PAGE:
Even more fascinating when trying to understand the meaning of this oxymoron as architects is the fact that Uruguayan architects designed neither of these prisons. The new one echoes the formula of an abstract foreign model, implemented following the guidelines of the private company that built it, while the ‘cárcel pueblo’ has built itself based on both pre-existing constructions and other carried out by inmates themselves, regardless of any disciplinary or academic interest.

Source: © Antoine Reboul

Figure 4 Uruguayan Pavilion at the International Architecture Exhibition Biennale di Venezia 2018. 

Faced with this irony and in the context of the 2018 Biennale edition, it is relevant to ask ourselves: is there a more architectural program than a prison? A place where sleeping, eating, walking, talking, sharing, thinking and looking are actions defined by the architectural framework where they take place. Also, can we inquire about the architectural notion of ‘freespace’ in a site that may be its main opposite? The answer is ‘Prison to Prison.’

Source: © Antoine Reboul

Figure 5 Uruguayan Pavilion at the International Architecture Exhibition Biennale di Venezia 2018. 

Source: © Antoine Reboul

Figure 6 Uruguayan Pavilion at the International Architecture Exhibition Biennale di Venezia 2018. 

Then, like primitive men, forced to carefully analyze what surrounded them to decide cautiously how to act, as survival depended on that, we will be able to hold with strength these two large stones made of concrete and brick and pound them violently so as to - in that moment, by that forced collision of opposites - detonate, as in Hito Steyerl’s quote opening this this text, the spark of the political.

Source: © Antoine Reboul

Figure 7 Uruguayan Pavilion at the International Architecture Exhibition Biennale di Venezia 2018.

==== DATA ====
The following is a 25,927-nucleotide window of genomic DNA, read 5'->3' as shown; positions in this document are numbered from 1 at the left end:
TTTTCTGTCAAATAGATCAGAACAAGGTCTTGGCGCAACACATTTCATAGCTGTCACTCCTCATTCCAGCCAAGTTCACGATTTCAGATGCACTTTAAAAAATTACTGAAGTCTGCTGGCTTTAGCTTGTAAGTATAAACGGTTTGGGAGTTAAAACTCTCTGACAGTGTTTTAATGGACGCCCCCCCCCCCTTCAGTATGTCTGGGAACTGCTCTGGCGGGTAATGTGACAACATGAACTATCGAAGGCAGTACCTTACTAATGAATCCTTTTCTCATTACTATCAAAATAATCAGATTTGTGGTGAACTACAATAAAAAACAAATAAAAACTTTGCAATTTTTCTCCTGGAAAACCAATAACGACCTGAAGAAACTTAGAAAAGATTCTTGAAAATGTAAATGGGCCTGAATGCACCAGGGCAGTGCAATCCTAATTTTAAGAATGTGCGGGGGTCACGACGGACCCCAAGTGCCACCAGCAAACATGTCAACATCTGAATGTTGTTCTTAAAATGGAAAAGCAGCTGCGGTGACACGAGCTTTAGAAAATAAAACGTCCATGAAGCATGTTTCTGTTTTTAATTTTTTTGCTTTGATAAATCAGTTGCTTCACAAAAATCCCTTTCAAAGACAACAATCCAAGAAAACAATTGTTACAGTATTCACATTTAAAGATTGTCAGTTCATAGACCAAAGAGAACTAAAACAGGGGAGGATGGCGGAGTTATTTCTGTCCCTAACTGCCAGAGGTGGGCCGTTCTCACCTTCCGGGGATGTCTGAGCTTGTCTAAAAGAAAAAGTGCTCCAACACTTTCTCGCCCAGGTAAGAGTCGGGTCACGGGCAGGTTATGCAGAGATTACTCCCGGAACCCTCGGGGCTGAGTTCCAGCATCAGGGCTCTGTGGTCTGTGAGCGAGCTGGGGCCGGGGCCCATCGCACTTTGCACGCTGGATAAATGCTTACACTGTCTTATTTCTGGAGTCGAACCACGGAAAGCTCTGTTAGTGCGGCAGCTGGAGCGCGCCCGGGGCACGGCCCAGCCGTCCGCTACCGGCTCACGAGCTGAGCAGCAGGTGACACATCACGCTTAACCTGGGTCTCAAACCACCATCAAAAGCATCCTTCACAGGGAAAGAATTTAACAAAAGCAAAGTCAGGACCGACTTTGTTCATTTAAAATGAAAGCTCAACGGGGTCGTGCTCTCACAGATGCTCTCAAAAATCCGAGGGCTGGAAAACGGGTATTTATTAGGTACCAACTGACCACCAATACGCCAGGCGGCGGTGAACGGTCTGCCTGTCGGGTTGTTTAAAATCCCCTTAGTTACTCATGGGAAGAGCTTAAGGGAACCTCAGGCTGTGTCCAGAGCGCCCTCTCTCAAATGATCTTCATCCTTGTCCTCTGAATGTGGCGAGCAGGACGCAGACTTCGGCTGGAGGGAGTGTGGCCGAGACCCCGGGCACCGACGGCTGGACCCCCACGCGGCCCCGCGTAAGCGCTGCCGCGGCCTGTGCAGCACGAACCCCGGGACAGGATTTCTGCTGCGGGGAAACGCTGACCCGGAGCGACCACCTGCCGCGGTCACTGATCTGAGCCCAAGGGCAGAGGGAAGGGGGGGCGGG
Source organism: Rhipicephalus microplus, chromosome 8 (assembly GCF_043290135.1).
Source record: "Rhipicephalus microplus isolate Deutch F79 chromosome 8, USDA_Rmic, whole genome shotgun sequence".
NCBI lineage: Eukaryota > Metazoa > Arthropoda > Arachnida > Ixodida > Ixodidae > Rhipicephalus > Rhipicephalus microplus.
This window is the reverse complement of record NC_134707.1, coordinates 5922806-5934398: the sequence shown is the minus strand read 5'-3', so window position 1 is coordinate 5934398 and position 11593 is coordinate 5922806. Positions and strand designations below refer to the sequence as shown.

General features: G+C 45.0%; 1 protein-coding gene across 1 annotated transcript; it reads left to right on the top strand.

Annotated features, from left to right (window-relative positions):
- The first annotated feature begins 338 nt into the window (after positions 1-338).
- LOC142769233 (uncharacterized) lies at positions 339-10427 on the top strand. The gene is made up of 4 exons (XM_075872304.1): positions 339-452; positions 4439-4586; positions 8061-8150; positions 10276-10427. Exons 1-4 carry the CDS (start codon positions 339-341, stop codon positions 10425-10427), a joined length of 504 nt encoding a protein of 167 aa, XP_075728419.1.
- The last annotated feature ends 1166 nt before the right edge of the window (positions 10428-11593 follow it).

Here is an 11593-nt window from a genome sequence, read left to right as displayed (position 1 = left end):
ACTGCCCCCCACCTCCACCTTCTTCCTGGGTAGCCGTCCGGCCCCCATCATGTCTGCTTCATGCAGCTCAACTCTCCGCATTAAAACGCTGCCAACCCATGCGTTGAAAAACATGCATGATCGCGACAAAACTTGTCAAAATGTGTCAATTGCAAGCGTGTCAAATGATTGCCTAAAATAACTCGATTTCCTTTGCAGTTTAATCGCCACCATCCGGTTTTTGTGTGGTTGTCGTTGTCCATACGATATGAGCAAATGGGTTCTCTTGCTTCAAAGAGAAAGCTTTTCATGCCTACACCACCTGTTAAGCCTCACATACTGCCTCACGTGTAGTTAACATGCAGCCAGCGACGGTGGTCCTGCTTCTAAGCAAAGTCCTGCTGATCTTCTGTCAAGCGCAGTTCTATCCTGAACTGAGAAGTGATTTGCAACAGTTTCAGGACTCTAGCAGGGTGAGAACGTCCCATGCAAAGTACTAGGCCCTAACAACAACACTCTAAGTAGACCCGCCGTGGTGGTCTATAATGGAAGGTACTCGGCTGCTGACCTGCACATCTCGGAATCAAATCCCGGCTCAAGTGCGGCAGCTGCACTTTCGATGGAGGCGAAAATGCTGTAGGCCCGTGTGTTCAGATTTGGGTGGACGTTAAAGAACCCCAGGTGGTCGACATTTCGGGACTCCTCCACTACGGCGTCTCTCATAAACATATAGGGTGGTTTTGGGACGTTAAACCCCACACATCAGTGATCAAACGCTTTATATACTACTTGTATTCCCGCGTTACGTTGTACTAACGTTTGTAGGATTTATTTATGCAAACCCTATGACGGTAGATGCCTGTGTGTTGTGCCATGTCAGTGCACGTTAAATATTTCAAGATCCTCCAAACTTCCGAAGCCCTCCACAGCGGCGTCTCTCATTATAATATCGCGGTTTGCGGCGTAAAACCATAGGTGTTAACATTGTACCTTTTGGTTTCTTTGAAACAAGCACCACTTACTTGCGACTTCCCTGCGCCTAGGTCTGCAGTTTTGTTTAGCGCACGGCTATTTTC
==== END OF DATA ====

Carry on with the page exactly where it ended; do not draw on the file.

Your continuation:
Thus, ‘Prison to Prison, an intimate story between two architectures’ explores the juxtaposition of these two different realities to establish dialogues that exceed the object study. It is then an excuse to reconnect with architecture and its generous, necessary cultural

dimension enabling unexpected empowerments.

Source: © Antoine Reboul

Figura 8 Uruguayan Pavilion at the International Architecture Exhibition Biennale di Venezia 2018. 

Source: © Antoine Reboul

Figura 9 Uruguayan Pavilion at the International Architecture Exhibition Biennale di Venezia 2018. 

Prison to Prison

An intimate story between two architectures

Commissioner: Alejandro Denes, Ministerio de Educación y Cultura, República Oriental del Uruguay

Curators: Sergio Aldama, Federico Colom, Diego Morera, Jimena Ríos, Mauricio Wood

Collaborators: Angélica Lazarimos

Contributors: Natalia Agati, Ethel Baraona, Ángel Borrego, Luis Camnitzer, Marcelo Danza, Olimpia Fiorentino, Andrés Jaque, Natalia Laino, Matices Culturales, Hélio Meneses, Serena Olcuire, Luis Parodi, Francesco Perrotta-Bosch, Juan Miguel Petit, Daniel Zubillaga Puchot, Rodrigo Rey, Angelina de los Santos, Martín Amande, Harun Farocki, Agustín Fernández, Regina José Galindo, Conor McGrady, Antoni Muntadas, Matías Nin, Berna Reale, Stanford Prison Experiment

Experience design: Head Brothers (Juan Pablo Colasso, Marco Colasso)

Experience content: Matices Culturales, Fabián Sarubbi, Marco Colasso, Juan Pablo Colasso

Design assistance: Bruno Baietto

Editorial design: Carolina Ocampo, Sofía Ganduglia

Poster design: Sebastián Lambert

Fieldwork assistance: Cecilia Lombardo, Cecilia Alamón, Bernardo Martín, Natalia Laino

Budget: USD 20.000

Source: © Antoine Reboul

Figure 10 Uruguayan Pavilion at the International Architecture Exhibition Biennale di Venezia 2018. 

Referencias

STEYERL, Hito. «The Articulation of Protest». En: Beyond Representation. Essays 1999-2009. Berlín: N.B.K., 2016. [ Links ]

* Sergio Aldama Studio professor at FADU, UDELAR. Coordinates and produces projects that work with architecture and domains that transcend it. Co-founder of cau studio, a platform that works with architecture, urban planning and collaborative projects.

** Federico Colom Architect, FADU, UDELAR, 2016. Studio professor at FADU, UDELAR. Co-founder of CAU studio.

*** Diego Morera Architect, FADU, UDELAR, 2017. Urban planning professor at FADU, UDELAR. Member of mapa studio, works with videos, digital images and the city.

**** Jimena Ríos Theater designer, Multidisciplinary School of Dramatic Art Margarita Xirgu, 2011. Museologist, Faculty of Humanities and Education Science, 2018. Professor at fadu, udelar. Works with performance, political art and feminism.

***** Mauricio Wood Architect, FADU, UDELAR, 2017. Postgraduate studies in urban mobility, Escola da Cidade - Arquitetura e Urbanismo, São Paulo, Brazil. Works with the city, public space and the political.

Creative Commons License Este es un artículo publicado en acceso abierto bajo una licencia Creative Commons